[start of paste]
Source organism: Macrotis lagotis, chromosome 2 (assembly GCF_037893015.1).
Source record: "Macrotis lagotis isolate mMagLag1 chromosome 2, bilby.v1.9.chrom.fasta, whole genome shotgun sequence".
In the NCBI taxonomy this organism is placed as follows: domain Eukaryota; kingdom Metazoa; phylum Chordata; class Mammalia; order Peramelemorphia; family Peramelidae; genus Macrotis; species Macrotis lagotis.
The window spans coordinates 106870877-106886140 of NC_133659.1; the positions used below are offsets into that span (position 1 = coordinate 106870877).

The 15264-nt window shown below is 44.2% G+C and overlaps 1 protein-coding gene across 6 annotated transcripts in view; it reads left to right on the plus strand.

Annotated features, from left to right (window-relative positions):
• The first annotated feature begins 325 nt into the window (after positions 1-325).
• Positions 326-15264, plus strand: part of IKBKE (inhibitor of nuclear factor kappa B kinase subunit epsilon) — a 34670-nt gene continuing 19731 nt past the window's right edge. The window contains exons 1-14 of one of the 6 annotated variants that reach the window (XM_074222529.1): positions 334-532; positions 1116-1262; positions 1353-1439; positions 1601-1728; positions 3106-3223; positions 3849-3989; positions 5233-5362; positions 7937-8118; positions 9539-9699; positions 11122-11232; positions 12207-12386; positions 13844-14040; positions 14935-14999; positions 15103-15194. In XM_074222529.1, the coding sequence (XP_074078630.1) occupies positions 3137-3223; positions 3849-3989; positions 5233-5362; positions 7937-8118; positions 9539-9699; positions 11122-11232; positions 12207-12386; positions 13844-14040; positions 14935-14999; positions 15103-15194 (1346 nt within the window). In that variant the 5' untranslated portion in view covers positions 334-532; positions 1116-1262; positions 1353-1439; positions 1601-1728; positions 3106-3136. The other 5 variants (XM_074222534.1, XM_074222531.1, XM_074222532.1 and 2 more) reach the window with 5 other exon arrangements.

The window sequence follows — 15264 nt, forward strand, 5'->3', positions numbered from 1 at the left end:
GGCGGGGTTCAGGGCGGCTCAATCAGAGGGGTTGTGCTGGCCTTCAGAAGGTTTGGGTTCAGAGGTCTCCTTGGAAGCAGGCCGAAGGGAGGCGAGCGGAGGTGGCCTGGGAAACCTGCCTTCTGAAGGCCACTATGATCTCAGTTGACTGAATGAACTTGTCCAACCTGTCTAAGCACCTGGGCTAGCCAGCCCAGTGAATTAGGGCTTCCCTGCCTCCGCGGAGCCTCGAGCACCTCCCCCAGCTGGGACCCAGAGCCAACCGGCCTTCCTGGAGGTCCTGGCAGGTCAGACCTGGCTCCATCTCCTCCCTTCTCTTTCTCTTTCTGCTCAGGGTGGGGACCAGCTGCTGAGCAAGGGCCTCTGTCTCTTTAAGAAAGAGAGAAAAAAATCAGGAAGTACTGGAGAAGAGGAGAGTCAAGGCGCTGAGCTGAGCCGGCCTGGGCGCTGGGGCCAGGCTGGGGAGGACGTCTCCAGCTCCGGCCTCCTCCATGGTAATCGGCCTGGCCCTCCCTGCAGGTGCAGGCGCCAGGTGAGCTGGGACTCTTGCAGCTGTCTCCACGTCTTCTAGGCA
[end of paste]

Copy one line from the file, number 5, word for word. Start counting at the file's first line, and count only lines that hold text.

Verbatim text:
The 15264-nt window shown below is 44.2% G+C and overlaps 1 protein-coding gene across 6 annotated transcripts in view; it reads left to right on the plus strand.